From a Bare
Hull: Waterline and
Now that I knew where the forward and aft ends of the actual
floating waterline were, I could get down
to brass tacks (they should be bronze, actually) and mark and tape for
the antifouling paint and boottop. Accurate lines that appear to
be level and parallel with the surface of the water are, in my opinion,
keys to the proper appearance of a boat; nothing looks worse than a
sloppy or improperly located boot or waterline.
I may take this obsession to something of an extreme, but the first
place my eye goes is to the boottop on a boat--if something is off, I
notice it immediately. Therefore, I work hard to make the effort
to strike as perfect a line as possible.
So, how exactly does one go
about striking a level line on a curvy sailboat hull, given only two
known reference points--at the centerline fore and aft? Whatever
the process that is used, doing this accurately and correctly requires a
substantial investment in time. In this case, striking the
waterline and double boot stripes took the better part of two long days
in the shop--clearly a labor of love, but completely worth the time and
With an inexpensive laser level now on hand in the shop, my first
thought was to use it to mark the lines. First, though, I checked
the boat for levelness, both side-to-side and fore-and-aft. Having
the boat level was critical for this process, at least when attempting
to use something like a laser level. Happily, the boat was blocked
nearly level after having been moved a couple weeks earlier, and needed
only minor adjustments.
I discovered that the tripod on my level was not tall enough to allow the
beam to reach the marks of the actual waterline, so I placed the tripod
on top of my rolling staging to raise it appropriately. After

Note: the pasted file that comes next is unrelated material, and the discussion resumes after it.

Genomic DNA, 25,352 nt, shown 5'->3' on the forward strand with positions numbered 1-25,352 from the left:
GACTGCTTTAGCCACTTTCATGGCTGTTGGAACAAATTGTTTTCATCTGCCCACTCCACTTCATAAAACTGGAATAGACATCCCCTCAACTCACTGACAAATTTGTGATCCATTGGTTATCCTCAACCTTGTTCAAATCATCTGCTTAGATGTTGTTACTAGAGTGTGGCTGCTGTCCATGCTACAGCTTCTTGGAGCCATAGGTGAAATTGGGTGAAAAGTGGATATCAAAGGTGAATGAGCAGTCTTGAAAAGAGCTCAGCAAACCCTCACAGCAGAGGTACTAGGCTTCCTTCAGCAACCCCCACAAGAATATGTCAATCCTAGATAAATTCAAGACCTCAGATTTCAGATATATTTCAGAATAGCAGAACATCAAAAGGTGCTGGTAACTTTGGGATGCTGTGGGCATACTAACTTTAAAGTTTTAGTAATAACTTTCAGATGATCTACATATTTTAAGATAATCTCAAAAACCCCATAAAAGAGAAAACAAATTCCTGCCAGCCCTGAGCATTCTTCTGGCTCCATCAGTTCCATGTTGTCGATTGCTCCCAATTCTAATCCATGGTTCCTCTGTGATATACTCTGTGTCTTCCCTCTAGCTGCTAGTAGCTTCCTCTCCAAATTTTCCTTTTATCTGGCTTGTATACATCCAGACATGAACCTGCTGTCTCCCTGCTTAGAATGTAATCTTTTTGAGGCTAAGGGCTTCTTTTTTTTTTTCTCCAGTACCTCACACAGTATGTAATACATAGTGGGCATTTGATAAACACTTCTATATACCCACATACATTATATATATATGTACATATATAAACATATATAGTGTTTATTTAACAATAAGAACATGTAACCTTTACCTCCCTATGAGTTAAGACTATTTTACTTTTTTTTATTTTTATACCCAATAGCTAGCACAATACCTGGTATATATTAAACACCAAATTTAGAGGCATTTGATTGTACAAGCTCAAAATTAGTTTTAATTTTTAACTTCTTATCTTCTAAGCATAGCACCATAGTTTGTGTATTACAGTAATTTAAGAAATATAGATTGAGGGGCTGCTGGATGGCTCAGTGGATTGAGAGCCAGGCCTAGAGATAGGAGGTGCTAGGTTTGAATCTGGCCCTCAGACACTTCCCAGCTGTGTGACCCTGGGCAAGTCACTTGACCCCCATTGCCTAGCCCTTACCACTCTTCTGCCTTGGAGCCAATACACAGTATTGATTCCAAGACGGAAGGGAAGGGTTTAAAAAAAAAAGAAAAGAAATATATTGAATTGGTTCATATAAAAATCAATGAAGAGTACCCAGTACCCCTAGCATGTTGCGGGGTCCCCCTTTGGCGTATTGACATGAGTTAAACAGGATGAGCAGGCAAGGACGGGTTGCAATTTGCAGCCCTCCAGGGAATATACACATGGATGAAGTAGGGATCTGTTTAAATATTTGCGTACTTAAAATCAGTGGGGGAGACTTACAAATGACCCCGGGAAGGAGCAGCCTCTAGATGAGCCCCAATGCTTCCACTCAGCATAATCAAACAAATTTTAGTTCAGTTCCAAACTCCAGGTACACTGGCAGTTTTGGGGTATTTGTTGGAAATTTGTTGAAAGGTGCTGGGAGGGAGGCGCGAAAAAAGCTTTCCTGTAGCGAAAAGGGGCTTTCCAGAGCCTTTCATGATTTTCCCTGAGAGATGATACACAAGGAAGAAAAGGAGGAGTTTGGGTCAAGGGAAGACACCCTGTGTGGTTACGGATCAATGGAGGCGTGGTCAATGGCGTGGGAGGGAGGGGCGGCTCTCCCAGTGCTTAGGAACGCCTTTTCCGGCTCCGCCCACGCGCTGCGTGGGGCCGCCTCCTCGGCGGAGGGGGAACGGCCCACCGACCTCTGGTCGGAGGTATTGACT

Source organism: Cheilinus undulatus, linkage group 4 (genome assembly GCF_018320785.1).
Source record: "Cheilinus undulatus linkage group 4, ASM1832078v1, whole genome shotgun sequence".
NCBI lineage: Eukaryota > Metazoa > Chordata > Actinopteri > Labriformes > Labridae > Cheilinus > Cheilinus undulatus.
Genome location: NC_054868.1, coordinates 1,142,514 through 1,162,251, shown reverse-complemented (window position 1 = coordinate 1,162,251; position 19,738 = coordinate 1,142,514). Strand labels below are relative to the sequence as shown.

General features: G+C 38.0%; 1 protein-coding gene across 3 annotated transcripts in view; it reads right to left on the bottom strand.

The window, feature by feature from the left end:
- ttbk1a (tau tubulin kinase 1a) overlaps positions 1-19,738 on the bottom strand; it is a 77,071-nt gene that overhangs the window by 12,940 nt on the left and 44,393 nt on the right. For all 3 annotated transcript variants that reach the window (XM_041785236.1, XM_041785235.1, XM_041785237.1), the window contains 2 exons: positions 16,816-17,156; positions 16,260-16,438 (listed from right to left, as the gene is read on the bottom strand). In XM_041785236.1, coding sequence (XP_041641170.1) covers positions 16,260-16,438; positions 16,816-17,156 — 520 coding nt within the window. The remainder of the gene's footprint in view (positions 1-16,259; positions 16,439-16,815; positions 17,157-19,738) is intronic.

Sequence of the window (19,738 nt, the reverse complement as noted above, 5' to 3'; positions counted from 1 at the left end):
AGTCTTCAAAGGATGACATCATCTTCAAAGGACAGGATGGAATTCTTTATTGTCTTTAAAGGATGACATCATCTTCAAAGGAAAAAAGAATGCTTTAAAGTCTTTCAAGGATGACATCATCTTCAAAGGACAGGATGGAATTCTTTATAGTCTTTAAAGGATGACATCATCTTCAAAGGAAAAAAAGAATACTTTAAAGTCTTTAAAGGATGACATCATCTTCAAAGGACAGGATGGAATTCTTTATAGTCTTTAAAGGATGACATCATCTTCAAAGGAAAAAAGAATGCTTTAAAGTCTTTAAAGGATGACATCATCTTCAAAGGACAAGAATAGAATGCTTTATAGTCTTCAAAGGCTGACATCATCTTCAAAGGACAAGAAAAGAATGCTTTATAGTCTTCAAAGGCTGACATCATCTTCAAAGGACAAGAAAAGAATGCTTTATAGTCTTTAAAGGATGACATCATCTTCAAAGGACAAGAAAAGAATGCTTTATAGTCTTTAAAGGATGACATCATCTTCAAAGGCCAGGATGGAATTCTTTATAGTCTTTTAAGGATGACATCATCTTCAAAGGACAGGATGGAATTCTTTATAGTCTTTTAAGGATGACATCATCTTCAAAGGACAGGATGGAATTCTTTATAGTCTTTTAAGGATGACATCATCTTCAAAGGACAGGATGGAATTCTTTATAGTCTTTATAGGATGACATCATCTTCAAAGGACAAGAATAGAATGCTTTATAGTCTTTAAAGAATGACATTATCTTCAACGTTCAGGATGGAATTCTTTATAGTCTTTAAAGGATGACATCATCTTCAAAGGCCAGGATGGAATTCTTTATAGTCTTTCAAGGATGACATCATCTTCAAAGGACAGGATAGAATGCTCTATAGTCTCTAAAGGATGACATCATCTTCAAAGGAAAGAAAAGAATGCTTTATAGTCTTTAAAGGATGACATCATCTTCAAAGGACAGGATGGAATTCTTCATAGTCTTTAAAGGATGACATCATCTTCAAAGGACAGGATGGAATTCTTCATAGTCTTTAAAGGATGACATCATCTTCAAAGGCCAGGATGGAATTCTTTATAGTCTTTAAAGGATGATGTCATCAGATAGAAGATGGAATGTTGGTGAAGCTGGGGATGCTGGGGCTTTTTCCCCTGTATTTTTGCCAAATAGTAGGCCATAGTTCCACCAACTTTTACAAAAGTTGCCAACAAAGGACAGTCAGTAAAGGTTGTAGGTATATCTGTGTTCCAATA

supposedly leveling the tripod and level arrangement, I used the laser
to pinpoint the waterline on the hull. At this point, I intended
to confirm that the boat was truly level, at least according to her
floating waterline, so after setting the level up at the stern at the
proper height, I moved the whole arrangement to the bow to check there.
It seemed close, but something wasn't quite right--though I couldn't put
my finger on what it was.
I discovered that the concrete floor had enough undulations and was not
perfectly level so as to throw off the beam when the whole arrangement
was moved without adjustment. I tried setting up the laser across
the room and shooting both ends from there, but the intense curvature of
the counter was making it difficult to determine where exactly to mark,
since the beam would scatter on the hull, and, as I learned later, the
laser level would change its adjustment as I turned it from side to
side. It's not a tool I had used often, and I was still learning.
any event, I set up horses fore and aft of the boat so that I could
suspend horizontal beams across each end, level with the waterline at
each end, and run a string between them--an old-fashioned process that
still works extremely well. Rather than go into exhaustive detail
here about this particular process, I will choose to refer you instead
to my Glissando website, which contains a detailed description of
this process. I used the exact method discussed there to mark most
of the lines on the Daysailor.
Click here to go to Glissando's waterline page. (Opens
in a new window)
decided, after much consideration, to strike the new bottom paint line
about 2-1/2" above the actual waterline--both for looks, and to provide